Lalbagh Botanical Garden is located in Southern Bengaluru and is one of the prime most tourist attractions in India. It was commissioned by Hyder Ali, the ruler of Mysore in the year 1760 and finally implemented by his son Tipu Sultan. The glass house was modeled after gardens in Sira, which was commissioned by Dilawar Khan. Sira is about 120kms from the city and is in Tumkur district, Karnataka.
The Journey of Lalbagh Botanical Garden
During that time, such gardens were in rage and dominated Mogul architecture. While Hyder Ali laid out the plans, Tipu Sultan brought horticulture wealth from all over the world to this garden. Thigala community, which was extremely adept at gardening, was deployed by Hyder Ali.
As reported by Captain S. S. Flower, Lalbagh garden had tigers, monkey houses with an orangutan, cheetal, sambhur deer, pair of emus, peacocks, rhinos and barking deer by 1850-1860. Originally Lalbagh was sprawled across 45 acres and later, 30 acres, 13 acres and then 94 acres were added to it in the year 1889, 1891 and 1894 respectively. This also includes the addition of rock with Kempegowda tower. Kempe Gowda was the founder of Bangalore and the tower was erected by him. It offers the aerial and bird eye view of the city from the top.
The Lalbagh Rock is dated and reported to 3,000 million years, making it one of the oldest rock formations on the planet. The rock was designated by Geological Survey of India and is one of the peninsular gneissic rocks.
Thanks to the efforts of Tipu Sultan, the garden has rare and exotic plants that are originally found in France, Persia and Afghanistan.
Another wonderful that can be credited to the Mogul architecture is its well-sorted and well-planned irrigation system. This aesthetically planned garden has such irrigation and watering system in place since then that water reaches every pool, pond, fountain, flowerbeds and lawns. Moreover, every plant and tree is labeled for easy identification and information of the public.
The Lalbagh garden in Bangalore is very famous for its glasshouse and the foundation stone of the glasshouse is modeled after London’s Crystal Place. The credit of the designing the foundation stone goes to John Cameron, who was superintendent of Lalbagh then in the year 1898. This botanical garden is also famous for its two annual flower shows on Republic Day and Independence Day, January 26 and August 15 respectively. These shows attract footfall from all over the world.
Lalbagh Botanical Garden is home to India’s largest and myriad collection of over 1000 species of tropical plants. Boating and lake is an added attraction. Its rich fauna attracts several exotic species of birds such as pond heron, purple moor hen, Brahmini kite, parakeets, common egret and myna.
Sprawled across 240 acres now, this garden also boasts of trees that can be dated back to over 100 years.
Gates at Lalbagh Botanical Garden, Bangalore:
There are four gates in the garden. Entrance is allowed from the West-end gate which adjoins the Siddapur circle. However, the Southern gate, opening to Lalbagh road is considered to be the main gate. Eastern gate is nearby Jayanagar and Northern gate lead to the glasshouse and an exit from the garden.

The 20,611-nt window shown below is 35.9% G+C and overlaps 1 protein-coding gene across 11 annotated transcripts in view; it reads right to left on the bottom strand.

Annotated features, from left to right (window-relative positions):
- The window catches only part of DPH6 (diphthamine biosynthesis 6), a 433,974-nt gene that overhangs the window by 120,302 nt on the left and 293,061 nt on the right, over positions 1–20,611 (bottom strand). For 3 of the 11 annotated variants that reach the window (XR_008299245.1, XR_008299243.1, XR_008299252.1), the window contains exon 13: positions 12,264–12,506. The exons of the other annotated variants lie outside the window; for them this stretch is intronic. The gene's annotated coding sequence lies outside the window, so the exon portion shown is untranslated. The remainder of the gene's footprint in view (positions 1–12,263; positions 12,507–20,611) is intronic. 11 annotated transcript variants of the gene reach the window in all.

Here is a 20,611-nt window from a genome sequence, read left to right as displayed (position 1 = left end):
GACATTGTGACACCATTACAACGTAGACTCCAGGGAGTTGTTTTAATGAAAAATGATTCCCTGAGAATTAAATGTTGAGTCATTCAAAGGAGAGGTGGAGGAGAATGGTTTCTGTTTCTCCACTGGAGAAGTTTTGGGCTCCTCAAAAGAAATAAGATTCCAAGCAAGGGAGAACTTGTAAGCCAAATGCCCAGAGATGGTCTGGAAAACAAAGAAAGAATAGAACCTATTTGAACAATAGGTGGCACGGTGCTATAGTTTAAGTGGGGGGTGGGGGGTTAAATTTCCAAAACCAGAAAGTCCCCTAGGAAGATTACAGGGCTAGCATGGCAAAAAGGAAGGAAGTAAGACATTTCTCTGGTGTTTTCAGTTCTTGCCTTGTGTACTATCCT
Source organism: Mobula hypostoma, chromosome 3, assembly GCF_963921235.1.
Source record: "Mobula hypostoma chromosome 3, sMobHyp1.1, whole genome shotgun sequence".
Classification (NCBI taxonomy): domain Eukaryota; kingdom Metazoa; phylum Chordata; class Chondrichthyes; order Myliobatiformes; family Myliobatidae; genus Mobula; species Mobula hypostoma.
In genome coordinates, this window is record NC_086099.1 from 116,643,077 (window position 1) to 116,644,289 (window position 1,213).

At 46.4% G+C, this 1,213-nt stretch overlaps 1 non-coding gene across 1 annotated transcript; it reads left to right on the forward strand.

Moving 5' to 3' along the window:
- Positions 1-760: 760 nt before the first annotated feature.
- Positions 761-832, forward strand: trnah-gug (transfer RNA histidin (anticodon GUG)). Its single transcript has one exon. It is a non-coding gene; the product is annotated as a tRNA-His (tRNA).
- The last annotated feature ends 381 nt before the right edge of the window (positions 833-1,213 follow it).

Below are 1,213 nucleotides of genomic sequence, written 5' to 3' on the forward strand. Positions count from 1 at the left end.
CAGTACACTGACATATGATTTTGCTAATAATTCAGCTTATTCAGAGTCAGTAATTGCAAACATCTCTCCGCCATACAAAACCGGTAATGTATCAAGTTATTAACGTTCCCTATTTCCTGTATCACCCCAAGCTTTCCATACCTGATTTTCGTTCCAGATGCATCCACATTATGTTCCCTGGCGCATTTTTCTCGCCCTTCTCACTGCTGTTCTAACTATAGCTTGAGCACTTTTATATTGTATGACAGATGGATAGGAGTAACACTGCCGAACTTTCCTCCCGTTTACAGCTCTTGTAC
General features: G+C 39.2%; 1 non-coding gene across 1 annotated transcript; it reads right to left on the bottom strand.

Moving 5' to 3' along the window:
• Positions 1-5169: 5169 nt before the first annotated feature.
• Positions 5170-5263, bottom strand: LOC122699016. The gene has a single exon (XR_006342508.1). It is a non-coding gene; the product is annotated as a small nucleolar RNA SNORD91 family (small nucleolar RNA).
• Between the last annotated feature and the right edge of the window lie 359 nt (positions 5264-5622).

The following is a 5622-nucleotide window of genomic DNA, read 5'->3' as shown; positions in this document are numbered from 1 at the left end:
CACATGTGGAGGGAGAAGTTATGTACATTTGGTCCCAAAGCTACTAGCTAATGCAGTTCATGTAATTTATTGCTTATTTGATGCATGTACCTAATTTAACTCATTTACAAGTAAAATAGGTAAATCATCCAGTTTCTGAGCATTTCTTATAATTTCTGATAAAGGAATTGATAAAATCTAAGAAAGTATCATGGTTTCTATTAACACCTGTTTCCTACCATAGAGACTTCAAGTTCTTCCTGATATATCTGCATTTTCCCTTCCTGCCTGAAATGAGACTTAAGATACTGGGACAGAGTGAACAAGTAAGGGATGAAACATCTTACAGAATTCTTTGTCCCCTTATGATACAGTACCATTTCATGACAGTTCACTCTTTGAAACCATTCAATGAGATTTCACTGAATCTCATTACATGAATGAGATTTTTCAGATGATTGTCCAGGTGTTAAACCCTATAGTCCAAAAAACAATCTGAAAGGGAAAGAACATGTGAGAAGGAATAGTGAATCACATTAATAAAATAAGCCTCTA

Timings and Entry Fee of Lalbagh Bangalore:
The timings of Lalbagh are from 6:00am to 7:00pm on weekdays. For joggers and runners, the entry is free in the morning from 7:00am to 9:00am in the morning and 5:30pm to 7:00pm in the evening. For rest of the times, a nominal entrance fee of Rs. 20 is charged. Entry of specially-abled people and school children is absolutely free.
The Flower Shows at Lalbagh Botanical Garden:
The flower shows are conducted every year on Independence Day and Republic Day to promote flower enthusiasts and to create awareness in children as well as commoners with regards to cultivation and conservation of plants and flowers. The entry fee to these shows is Rs. 20 per adult. Entry of children below 12 years is free.
Cultural Show at Lalbagh Botanical Garden
Every weekend on the second and fourth Saturday and Sunday, the government of Karnataka organizes “Janapada Jaatre” aiming to promote folk fair, folk dance, folk music and folk plays performed by troupes coming from all part of Karnataka with the help of instruments, attire and jewellery. This show helps the cultural roots extend to the urbane folks.
Controversy and Protests:
During the construction of Bangalore Metro Rail, trees falling under the acquired land of Lalbagh were supposed to be cut. In the year 2009, about 500 feet of wall was demolished and a number of eucalyptus trees were cut to make way for the tracks. Bangalore citizens took it on themselves to preserve the rich heritage of Lalbagh and environment and started protesting on a weekly basis to put a deferment on the land acquisition by the metro authorities and to protect the greenery of the city.
How to Get There:
You can avail cab services. Lalbagh Botanical Garden is well-connected with the bus services of Bangalore Metropolitan Transport Corporation buses. Take bus from Shivaji Nagar or Kempegowda bus stop. Buses going towards Banashankari or Jayanagar go from Lalbagh road and halt at the garden.
Months to Visit:
Bangalore weather can be hot and humid. Since roaming around in an open and huge botanical garden can be little discomforting in such weather, it is advised that you visit there from November to March. The Sun is cooled down by that time and you can easily enjoy and explore the garden with your family.